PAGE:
ELIZANDRO: Just Biden his time

John Elizandro

Many in the political and intellectual classes viewed the nomination of Sarah Palin as John McCain’s running mate with disdain. Such a relative newcomer to the national political scene, they reasoned, will likely stumble and flail.

Surely the inexperienced political novice would end up as an embarrassment to the McCain campaign and a liability to her running mate’s chances of success.

So far, Palin’s selection has turned out to be quite the opposite. The Alaska governor has been an enormous boost to the McCain campaign. Since her selection, McCain’s fundraising has improved dramatically, attendance at his rallies has soared and great improvements have been made in his poll numbers within several important demographics.

Barack Obama’s choice of his running mate, however, is beginning to seem less inspired.

You almost have to feel bad for Joe Biden. Just days after his nomination as Obama’s vice presidential running mate, the senator from Delaware was totally outshined by McCain’s choice. Momentarily, the race seemed to become a three-way act: Obama, McCain and Palin. But before long, Biden’s legendary reputation for verbal slip-ups catapulted him back into the spotlight. Biden’s first perplexing statement was his admission that Hillary Clinton “might have been a better pick” as Obama’s running mate. Obama had spent a great deal of time on the campaign trail articulating exactly why Biden deserved to be the next vice president of the United States, and one can only imagine his reaction when he heard Biden himself was undermining his case in favor of arch-rival Clinton.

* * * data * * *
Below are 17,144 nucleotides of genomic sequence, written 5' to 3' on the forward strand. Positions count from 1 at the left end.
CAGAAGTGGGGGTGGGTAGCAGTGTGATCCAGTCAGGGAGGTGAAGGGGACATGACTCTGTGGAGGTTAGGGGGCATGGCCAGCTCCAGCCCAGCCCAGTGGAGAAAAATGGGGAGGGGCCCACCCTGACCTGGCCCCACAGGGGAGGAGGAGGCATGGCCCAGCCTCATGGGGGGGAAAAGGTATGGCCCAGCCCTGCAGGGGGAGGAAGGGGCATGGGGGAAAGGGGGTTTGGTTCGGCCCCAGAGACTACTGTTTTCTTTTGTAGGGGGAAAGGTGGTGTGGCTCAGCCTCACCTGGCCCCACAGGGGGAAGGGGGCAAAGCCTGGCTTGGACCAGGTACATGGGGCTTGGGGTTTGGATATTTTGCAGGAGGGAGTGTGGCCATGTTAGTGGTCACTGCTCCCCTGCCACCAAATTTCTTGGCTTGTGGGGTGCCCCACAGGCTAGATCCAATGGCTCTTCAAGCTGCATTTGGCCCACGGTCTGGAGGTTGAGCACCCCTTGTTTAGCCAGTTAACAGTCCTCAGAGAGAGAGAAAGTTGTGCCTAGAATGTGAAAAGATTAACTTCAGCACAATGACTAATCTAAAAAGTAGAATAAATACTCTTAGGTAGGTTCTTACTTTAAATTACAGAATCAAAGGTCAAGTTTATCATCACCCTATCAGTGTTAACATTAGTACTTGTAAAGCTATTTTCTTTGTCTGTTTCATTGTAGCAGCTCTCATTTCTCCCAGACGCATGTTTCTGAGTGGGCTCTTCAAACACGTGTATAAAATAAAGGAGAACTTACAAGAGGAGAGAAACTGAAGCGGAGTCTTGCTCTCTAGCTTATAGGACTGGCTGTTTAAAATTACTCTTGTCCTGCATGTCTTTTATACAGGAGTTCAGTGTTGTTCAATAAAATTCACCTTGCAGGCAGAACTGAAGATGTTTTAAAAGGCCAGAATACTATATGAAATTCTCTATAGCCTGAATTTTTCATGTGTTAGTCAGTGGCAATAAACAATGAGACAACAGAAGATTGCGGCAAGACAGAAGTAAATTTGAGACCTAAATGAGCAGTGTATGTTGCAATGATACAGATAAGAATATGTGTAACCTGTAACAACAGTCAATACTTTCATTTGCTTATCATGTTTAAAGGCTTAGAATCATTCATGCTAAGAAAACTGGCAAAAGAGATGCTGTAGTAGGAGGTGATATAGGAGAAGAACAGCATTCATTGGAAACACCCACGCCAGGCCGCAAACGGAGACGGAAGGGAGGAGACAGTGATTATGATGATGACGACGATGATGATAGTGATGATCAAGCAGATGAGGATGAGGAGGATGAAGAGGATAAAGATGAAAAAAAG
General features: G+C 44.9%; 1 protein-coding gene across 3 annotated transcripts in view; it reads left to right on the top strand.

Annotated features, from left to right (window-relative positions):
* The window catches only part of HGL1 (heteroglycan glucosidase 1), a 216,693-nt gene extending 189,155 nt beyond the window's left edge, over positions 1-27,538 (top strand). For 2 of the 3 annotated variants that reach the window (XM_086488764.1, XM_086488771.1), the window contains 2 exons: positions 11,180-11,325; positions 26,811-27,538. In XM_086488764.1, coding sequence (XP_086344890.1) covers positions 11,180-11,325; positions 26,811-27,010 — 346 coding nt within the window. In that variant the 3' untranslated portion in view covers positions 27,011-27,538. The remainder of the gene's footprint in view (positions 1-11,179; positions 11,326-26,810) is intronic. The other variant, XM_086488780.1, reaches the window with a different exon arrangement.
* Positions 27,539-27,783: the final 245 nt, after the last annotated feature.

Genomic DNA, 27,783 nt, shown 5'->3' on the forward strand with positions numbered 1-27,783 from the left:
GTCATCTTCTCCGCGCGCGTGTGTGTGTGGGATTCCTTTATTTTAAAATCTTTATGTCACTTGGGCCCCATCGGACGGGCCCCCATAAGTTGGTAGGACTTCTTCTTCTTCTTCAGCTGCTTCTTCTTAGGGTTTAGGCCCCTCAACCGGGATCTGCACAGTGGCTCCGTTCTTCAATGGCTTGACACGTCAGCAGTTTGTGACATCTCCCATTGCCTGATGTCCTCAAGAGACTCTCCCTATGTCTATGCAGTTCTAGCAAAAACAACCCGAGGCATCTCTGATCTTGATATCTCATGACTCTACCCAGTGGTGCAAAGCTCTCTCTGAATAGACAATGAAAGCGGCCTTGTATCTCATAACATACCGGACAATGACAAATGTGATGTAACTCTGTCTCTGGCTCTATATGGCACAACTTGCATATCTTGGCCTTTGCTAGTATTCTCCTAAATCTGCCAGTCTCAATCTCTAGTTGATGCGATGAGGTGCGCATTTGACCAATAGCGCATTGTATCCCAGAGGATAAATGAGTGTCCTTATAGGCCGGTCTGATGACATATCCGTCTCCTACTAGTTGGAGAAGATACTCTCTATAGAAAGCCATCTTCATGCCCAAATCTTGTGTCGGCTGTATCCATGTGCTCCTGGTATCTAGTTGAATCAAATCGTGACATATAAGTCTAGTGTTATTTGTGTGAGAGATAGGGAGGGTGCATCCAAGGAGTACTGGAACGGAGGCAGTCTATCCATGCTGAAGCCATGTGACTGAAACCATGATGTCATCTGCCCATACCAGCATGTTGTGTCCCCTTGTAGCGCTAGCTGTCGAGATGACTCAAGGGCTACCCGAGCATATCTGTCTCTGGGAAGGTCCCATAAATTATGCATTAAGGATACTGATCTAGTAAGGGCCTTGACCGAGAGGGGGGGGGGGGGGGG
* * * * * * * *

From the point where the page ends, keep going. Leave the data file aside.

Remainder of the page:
But The Human Gaffe Machine’s mistakes didn’t stop there. At one rally, Biden enthusiastically urged a wheelchair-bound supporter to “stand up” and be recognized by the crowd. Upon realizing his mistake, he awkwardly stumbled and stammered before returning to his speech.

Embarrassing, if trivial, Biden soon began making more substantive errors on policy. Asked about his position on the bailout of insurance giant AIG, Biden definitively said, “I don’t think they should be bailed out.” This was at odds with the position of his running mate, who had tried to articulate a more nuanced position on the issue.

Obama was later forced in an interview to scold Biden and dryly said, “I think Joe should have waited” to make that judgment. Biden next remarked that raising taxes on wealthy people in the middle of an economic crisis was “patriotic.” Sorry, senator, but paying taxes is no more “patriotic” than following the speed limit. You either do it or you go to jail. Biden still wasn’t finished.

When the Obama campaign ran an ad mocking John McCain’s inability to use a computer – McCain doesn’t use a computer because his injuries sustained during his time in Vietnam preclude him from typing – Biden minced no words when asked his opinion of the spot.

When asked about the ad, run by his own campaign, Biden said he thought it was “terrible.” When discussing the role of presidential leadership in times of economic crisis, Biden said, “When the stock market crashed, Franklin Roosevelt got on the TV and didn’t just talk about the princes of greed.”

Unfortunately for Biden, not only were TVs only in the experimental stages in 1929, but Franklin Roosevelt wasn’t even the president. For a candidate so quick to cite his own “judgment,” Obama seems to have made a curious choice in a running mate.

As of late last week, McCain was calling for a postponement of Sept. 26’s debate in order to deal with the economic crisis. At Obama’s insistence, the debate went on as scheduled.

Here’s a suggestion: While McCain returns to Washington to work toward a solution for the financial markets, perhaps Obama instead should debate Biden. They would certainly have a lot to argue about.


John Elizandro is a freshman from Radnor, Pa. He can be reached at [email protected].